Tom Bogert, CBS Local Sports
Let’s take a moment to appreciate the hardships that reporters sent to San Francisco to cover Super Bowl 50 have to endure.
Sure, they score an excuse to be in a beautiful city and cover the single biggest sporting even in American sports for the year. But, as painfully evident at a Cam Newton press conference, what in the world are they supposed to manufacture for stories, questions to these athletes for a week straight in anticipation for one game?
On the Thursday ahead of the Super Bowl, Stu Woo of the Wall Street Journal asked Newton “why are you wearing socks and sandals?” Newton certainly wasn’t amused, showing undertones of ‘what does this dude seriously expect me to say?’
Newton stared at Woo with a serious, blank face. Then he shook his head, and said “I don’t know, why do you wear jeans and sneakers?”
Well played. Fair return question.
“It’s just comfort,” Newton continued to say. “We’re still at our team hotel. It just gives you all something else to talk about, you know?”
At least Newton understands it. Oh and for the record, a better way to have phrased Newton’s footwear choice on the day would’ve been socks and slides. Huge difference, that.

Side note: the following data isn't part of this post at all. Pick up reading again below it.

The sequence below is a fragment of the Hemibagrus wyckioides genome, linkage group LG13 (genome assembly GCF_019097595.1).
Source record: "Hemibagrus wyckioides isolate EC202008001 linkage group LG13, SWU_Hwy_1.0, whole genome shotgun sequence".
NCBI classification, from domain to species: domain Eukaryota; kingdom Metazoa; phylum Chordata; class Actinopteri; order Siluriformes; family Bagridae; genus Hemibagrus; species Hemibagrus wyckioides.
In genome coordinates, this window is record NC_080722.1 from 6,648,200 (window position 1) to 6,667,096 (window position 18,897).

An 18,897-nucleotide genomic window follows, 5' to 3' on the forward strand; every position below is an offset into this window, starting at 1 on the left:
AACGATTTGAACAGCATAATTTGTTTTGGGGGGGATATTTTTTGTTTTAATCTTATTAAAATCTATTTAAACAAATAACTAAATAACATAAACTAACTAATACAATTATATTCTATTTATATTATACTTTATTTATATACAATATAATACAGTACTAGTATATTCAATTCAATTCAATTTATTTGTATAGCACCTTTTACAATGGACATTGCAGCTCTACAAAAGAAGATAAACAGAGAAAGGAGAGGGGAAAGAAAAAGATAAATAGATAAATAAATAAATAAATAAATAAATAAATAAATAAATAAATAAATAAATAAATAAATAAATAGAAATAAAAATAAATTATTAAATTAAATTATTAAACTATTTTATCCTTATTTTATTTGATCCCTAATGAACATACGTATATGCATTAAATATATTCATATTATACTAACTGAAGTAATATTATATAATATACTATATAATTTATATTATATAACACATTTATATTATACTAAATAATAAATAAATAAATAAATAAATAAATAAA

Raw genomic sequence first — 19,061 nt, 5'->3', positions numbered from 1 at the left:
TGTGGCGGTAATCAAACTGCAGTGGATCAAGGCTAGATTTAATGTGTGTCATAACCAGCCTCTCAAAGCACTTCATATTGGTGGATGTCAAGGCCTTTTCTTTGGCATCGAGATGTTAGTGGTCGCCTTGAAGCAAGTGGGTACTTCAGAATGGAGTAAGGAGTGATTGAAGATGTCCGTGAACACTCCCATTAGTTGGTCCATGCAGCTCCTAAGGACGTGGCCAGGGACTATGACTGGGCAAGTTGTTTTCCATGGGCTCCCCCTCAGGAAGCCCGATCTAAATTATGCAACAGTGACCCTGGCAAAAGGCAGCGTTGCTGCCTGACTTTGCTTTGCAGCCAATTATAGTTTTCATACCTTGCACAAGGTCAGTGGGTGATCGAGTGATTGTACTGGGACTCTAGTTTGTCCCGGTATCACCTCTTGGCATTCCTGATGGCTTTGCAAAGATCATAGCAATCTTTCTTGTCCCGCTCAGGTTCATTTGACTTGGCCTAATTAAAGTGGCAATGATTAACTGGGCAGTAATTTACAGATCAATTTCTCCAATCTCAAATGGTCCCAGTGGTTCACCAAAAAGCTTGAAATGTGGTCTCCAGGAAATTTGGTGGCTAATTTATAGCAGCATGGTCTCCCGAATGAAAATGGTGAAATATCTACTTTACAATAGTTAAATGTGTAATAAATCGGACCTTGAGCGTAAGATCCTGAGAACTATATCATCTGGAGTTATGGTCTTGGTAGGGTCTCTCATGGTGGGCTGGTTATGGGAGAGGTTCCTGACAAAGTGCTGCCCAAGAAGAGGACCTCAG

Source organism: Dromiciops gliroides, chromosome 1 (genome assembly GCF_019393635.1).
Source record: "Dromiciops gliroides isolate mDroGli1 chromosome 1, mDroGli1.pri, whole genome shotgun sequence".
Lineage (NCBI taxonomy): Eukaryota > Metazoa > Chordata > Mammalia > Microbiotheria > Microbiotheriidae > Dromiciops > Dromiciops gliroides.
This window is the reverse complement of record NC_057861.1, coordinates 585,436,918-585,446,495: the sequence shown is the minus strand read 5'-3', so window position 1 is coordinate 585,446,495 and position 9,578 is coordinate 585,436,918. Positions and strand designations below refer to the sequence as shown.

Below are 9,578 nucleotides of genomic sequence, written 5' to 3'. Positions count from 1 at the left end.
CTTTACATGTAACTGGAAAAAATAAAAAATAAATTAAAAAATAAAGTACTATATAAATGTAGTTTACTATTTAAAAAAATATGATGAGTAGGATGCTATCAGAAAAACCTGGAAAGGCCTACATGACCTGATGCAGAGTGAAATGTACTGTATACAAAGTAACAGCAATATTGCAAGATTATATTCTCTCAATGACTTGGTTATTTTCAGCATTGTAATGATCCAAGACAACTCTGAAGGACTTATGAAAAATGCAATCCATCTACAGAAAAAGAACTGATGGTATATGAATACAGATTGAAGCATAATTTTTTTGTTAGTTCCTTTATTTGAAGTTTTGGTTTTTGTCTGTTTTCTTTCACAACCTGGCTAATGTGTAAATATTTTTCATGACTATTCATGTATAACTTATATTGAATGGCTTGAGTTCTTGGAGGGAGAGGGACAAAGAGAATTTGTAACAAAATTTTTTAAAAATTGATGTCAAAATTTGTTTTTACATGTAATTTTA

Socks and sandals delineates the mental portrait of someone’s uncle walking along the beach in a foreign environment than his typical place of living, over-lathered in sunblock with white socks seemingly attempting to emancipate themselves from black sandals with straps. That certainly would’ve warranted a question to Newton.
But socks and slides? Well, that’s much more congruent with the Panthers quarterback: cool and comfortable. Black slides with Carolina Panther colored socks, nothing out of the ordinary there, especially not for an athlete, as Woo had written about in September.
To be fair to all reporters covering the Super Bowl, what possibly is there left to talk about?
There has been score predictions galore, prop bets laughed at, incredible in-depth analysis given and next level statistics illuminated. What it’s currently missing, and surely will be filled at some point before kickoff, is a new rendition of some exotic “psychic” animal that will forecast exactly how the game will go, a la Paul the Octopus who rose to fame during the 2010 World Cup, and fell from fame during the 2010 World Cup.
So for every dog owner who thinks their canine is the intellectual version of Air Bud, this is the time to step forward with its Super Bowl score prophesy before someone else does.
In the meantime, lay off Newton’s rational affinity for socks and slides.
As a fan of repetitive disappointment and frustration, Tom holds Liverpool FC, the New York Knicks and New York Red Bulls near and dear to his heart with occasional joy coming from the New York Giants and New York Yankees.